Introduced in 1963, DOCG (Denominazione di Origine Controllata e Garantita) refers to the highest classification for Italian wines, denoting controlled (controllata) production methods and guaranteed (garantita) wine quality. There are strict rules governing the production of DOCG wines, most obviously the permitted grape varieties, yield limits, grape ripeness, winemaking procedures and aging specifications. Every DOCG wine is subject to official tasting procedures. To prevent counterfeiting, the bottles have a numbered government seal across the neck.

Brunello di Montalcino, Vin Santo, Chianti Classico and Vino Nobile di Montepulciano - all of these mythical wines hail from the same lovely region - Toscana, Tuscany. The principal red grape varietal, responsible for all DOCG reds, is Sangiovese. Sangiovese clones are also used widely. The grape is capable of producing rich red wines with body and depth and is suitable to long oak ageing. Brunello di Montalcino is probably the most sought after example of Sangiovese, with Rosso di Montalcino a close second. Top producers of these excellent wines include: Argiano, Barbi, Casali Banfi and Il Poggione. Montepulciano, a superbly preserved medieval village, produces some delicious red wines, the Vino Nobile, at wineries like Icario where the new and old world collide.

Chianti Classico (the best of the Chiantis; the second best regarded sub region of Chianti being Chianti Rufina), is probably the most famous Italian wine there is. Chianti Classico stretches south from Florence to Siena and is one of the prettiest wine regions in Europe. World class vintages have included 1997 and 1990, with the wines of Badia a Coltibuono (a perfect destination for a visit and terrace lunch), Marchesi Antinori (also famous for Super Tuscans “Tignanello” and Cabernet dominated “Solaia”) and another Antinori Lodovica with his “Ornellaia” and “Masseto.” And Casali di Volpaia (a world class winery located in the gorgeous hamlet of Volpaia), being some of the most prestigious and well-respected.

“Super Tuscans” are wines that have not been allowed to receive DOCG status as they have been made with “non traditional grapes,” namely Cabernet Sauvignon and Merlot. The DOCG designation has not limited the ambition or result of vineyards, who have produced exceptional varietals, including Petra, Massa Vecchia, Erik Banti and Tua Rita.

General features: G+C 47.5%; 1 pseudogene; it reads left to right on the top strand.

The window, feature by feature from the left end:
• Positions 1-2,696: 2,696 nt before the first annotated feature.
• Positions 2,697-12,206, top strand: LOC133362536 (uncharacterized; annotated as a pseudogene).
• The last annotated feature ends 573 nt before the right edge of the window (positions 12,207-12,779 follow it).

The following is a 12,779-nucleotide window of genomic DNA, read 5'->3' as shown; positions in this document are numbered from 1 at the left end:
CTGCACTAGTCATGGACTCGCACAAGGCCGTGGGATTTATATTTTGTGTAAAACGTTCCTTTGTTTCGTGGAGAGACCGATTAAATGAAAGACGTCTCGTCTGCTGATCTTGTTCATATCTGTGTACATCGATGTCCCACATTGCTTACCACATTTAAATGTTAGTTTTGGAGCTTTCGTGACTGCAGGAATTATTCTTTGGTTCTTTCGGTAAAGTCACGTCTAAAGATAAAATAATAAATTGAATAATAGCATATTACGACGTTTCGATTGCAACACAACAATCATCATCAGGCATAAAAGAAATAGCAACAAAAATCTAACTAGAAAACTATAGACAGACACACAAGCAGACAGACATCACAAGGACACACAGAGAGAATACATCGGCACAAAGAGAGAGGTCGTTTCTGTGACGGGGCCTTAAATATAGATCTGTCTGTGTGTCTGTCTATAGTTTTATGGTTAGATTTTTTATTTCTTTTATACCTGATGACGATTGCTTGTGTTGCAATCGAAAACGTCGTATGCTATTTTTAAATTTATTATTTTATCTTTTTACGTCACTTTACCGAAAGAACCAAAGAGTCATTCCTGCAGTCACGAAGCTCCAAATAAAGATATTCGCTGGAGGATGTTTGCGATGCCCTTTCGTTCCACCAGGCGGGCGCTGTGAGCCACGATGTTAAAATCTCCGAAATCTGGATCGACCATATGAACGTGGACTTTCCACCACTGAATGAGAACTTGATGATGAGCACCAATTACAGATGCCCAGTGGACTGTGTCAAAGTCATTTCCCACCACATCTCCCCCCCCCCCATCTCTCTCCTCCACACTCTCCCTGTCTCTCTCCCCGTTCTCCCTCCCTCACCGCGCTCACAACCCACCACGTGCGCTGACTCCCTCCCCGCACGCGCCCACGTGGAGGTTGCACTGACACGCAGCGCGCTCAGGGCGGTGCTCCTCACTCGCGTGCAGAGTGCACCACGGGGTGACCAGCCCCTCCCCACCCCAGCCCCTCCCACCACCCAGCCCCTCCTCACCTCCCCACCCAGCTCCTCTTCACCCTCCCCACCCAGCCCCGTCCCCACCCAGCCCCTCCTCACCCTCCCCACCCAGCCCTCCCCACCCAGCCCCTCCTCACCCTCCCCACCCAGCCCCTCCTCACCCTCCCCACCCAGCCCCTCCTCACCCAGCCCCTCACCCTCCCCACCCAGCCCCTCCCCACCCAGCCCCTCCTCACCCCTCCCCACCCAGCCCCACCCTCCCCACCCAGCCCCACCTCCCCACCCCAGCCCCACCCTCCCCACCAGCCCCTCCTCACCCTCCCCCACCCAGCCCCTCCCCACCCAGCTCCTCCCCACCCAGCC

To immerse yourself in the Italian world of wine, visit Casali di Casole. To join us as a guest at Hotel Casali di Casole, please contact us at 866.917.2152 or +39.0577.961508 or via email, reservations@casalidicasole.com. To learn more about ownership at Casali di Casole, please contact us via email, info@casalidicasole.com or infoeurope@casalidicasole.com.

Love, Italian Style: Perfect Escapes in Tuscany

Got that feeling that Valentine's Day is just around the corner?

Well, when in Tuscany, just around the corner can mean taking advantage of a wealth of gateways: portals onto an older, more romantic world. Owners and guests at Casali di Casole are right here already, in fact, with glorious Tuscan options all around them.

If you're planning to join Timbers Resorts on the western shores of Italy this February 14, let's dip into the world of love, Italian style. Here's a roundup of Valentine's themed trips, visits, and destinations, all designed to fill your days — in and out of our luxury fractional residences — with il massimo romance!

Romantic Tuscany: A Valentine's List

— The Beaches of Italy: Just under 90 minutes to the west, the Mediterranean Sea awaits. And it's jeweled with breathtaking beach towns. Almost directly west of Casali di Casole are the wave-kissed destinations of Cecina, Bibbona, and Castagneto Carducci. And beyond those, if you're feeling adventurous, is the Tuscan archipelago.

Ferry your way to the 15th-Century castle on Capraia, or stay on the mainlands and lose yourselves in a sunset stroll on white Tuscan sands.

— The Baths of Tuscany: Ninety minutes' drive to the southwest, and you're in the land of Tuscan's luxurious hot springs. One destination is Bagno Vignoni, renown for its curative thermal pools.

Slip into the shimmering cerulean waters, and relish the romance of a tradition dating back to Etruscan times.

— A Meal Made Just for Two: What would your loved one say to a special dinner in a restaurant built for two? Solo per 2, as they say. That's Peperino, in San Miniato. An hour drive north. An evening certain to make memories forever.

— Among the Masterpieces:

For the art-loving couple, Florence to the north is home to more than one stunning repository of Italian treasure. You're unlikely to go wrong, however, with an afternoon that's punctuated by Michelangelo's David. It's just an hour's drive to the Accademia Gallery.

— Closer to Home, By Horse: If you've decided on dining in the countryside, then an in-residence chef can be arranged via your Villa Concierge at Casali di Casole. If find your Valentine's Day to be a sunny one in February, (in Tuscany, not at all unheard of) book a guided horseback ride for two through the "wild west" of the Tuscan hills. Tours leave from numerous locations via Maremma-Tuscany. Check out the details here.

To join us as a guest at Hotel Casali di Casole, please contact us at 866.917.2152 or +39.0577.961508 or via email, reservations@casalidicasole.com. To learn more about ownership at Casali di Casole, please contact us via email, info@casalidicasole.com or infoeurope@casalidicasole.com.

Visiting Vinci

As you may have already guessed, Vinci is the birthplace of the original Renaissance man himself, Leonardo da Vinci. It is also an easy and scenic drive just 40 miles through Tuscan countryside from Casali di Casole. (When you're ready to go, the concierge will gladly give you simple directions due north.)